should expect to sweeten any offer it makes to buy
, several oil-market observers say. Arco's production stronghold in Alaska and its West Coast refining-and-marketing operations make a bidding war likely, they say.
"The fact of the matter is, Arco is in play," says Fadel Gheit, senior energy analyst at
in New York. "If BP plays the scrooge here, they will lose the whole deal." Fahnestock hasn't done any underwriting for Arco or BP Amoco.
Arco rose 8 11/16, or 13%, Monday to close at 74 1/16 after BP Amoco confirmed its merger talks with Arco. BP closed up 4 9/16, or 4.5%, at 105. The news drove other oil stocks higher:
added 3 1/8, or 3.6%, to close at 89 15/16 and
rose 2 3/16, or 4%, to end at 57 3/4.
The news added emphasis to the group's newfound resurgence, which dates back to early March, shortly before
agreed to cut production in an effort to boost prices. So far OPEC's efforts have worked: Crude oil is now trading near $16 per barrel, more than 30% up from its recent lows.
The low oil prices have spurred a wave of consolidation as companies figure size combined with cost-cutting can help them survive and possibly even flourish. Huge oil firms have been formed in BP's $54 billion purchase of
pending $73 billion acquisition of
, while smaller companies focusing on exploration, such as
, are also joining forces. Pressure is expected to increase on domestic integrated oils such as
, Texaco, Chevron and even newly public
if Arco sells.
Other potential bidders for Arco, long considered a target, include
, Exxon and Texaco, observers say. Representatives at each company declined to comment on market rumors.
"The fact of the matter is Arco is in play," says Fadel Gheit, senior energy analyst at
in New York. "If BP plays the scrooge here, they will lose the whole deal."
Gheit at Fahnestock says the most logical buyers of Arco include BP Amoco and Exxon, even though Exxon is in the middle of closing the Mobil deal. Exxon has a large amount of production in Alaska, Gheit says, and absolutely no overlap in its marketing operations with Arco. The two companies already jointly operate Alaskan wells. But Exxon's agreement with Mobil, currently undergoing regulatory scrutiny, could throw "a monkey wrench" in any plans Exxon may have for Arco, Gheit says, since it may only be able to swallow one acquisition at a time.
By purchasing Arco, BP could re-enter the important West Coast marketing arena with a hefty 22% share. In the early 1990s BP Amoco's predecessors sold their West Coast service stations and a refinery that amounted to just a toehold in the market. BP and Arco also are the No. 1 and No. 2 players in the oil-rich Prudhoe Bay region in Alaska, making it easy for the two companies to combine operations and cut costs, Gheit says. BP also may have been making a preemptive gesture to try and close the deal before Exxon had a chance to bid, Gheit says.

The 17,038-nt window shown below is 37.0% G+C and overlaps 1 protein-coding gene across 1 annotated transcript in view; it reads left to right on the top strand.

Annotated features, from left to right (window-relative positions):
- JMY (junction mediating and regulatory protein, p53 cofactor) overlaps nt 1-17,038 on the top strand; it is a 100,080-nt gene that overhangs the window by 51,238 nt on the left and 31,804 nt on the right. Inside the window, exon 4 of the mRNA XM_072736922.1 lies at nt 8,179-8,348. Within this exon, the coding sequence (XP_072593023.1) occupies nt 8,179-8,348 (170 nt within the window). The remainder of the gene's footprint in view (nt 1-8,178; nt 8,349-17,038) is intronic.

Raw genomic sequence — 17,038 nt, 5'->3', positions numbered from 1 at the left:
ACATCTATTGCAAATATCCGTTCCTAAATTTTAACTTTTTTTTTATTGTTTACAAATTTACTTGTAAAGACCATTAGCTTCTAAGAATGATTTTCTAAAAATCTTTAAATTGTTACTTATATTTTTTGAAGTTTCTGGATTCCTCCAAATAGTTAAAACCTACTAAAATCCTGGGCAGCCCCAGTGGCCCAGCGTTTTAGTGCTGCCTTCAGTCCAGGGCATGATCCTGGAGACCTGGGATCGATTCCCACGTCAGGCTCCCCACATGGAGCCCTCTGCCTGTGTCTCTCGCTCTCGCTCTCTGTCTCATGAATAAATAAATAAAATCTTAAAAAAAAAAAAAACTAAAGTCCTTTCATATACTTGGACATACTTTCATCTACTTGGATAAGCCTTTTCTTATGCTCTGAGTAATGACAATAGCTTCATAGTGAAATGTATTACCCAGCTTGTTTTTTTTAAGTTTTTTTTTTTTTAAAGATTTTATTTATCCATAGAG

But it may have to pay more than the reported price -- $25 billion, or 77 per share, a 20% premium to Arco's Friday close of 63 3/8. Recent deals have offered closer to a 30% premium. Arco is currently trading about 11% below its 52-week high of 82 1/2, a price Gheit says Arco will undoubtedly will seek.
Any company other than BP stepping in as an Arco bidder would have to prove that it could add more value than BP, says Sam Albright, who follows major oil firms at
in Los Angeles. Jefferies has not performed underwriting for BP Amoco or Arco. BP and Arco are a perfect fit in Alaska, and BP certainly covets Arco's marketing operations, he says. "What you've got to wonder is if BP will pay more" if another bidder steps in, he says.
In addition, BP's shareholder base is much more growth-oriented than Arco's, says an industry consultant in New York who declined to be named. As such, current BP shareholders may be opposed to BP seeking to merge with a firm better known as a value play.
The consultant says Royal Dutch may also be interested in Arco. "Is Royal Dutch going to sit by and let BP Amoco bypass them?" he asks. If BP is successful in a bid for Arco, the new company would have crude oil reserves of over 11 billion barrels, leapfrogging Royal Dutch. Shell has the resources to make a bid, as well the motive, from a market-share perspective, he says.
Texaco would have a difficult time upping the ante if it becomes involved in a bidding war, observers say. In addition, it would have to sell its interest in its refining and marketing joint venture with Royal Dutch, a possibility it would be "more than willing" to consider given the chance to buy Arco, Gheit at Fahnestock says.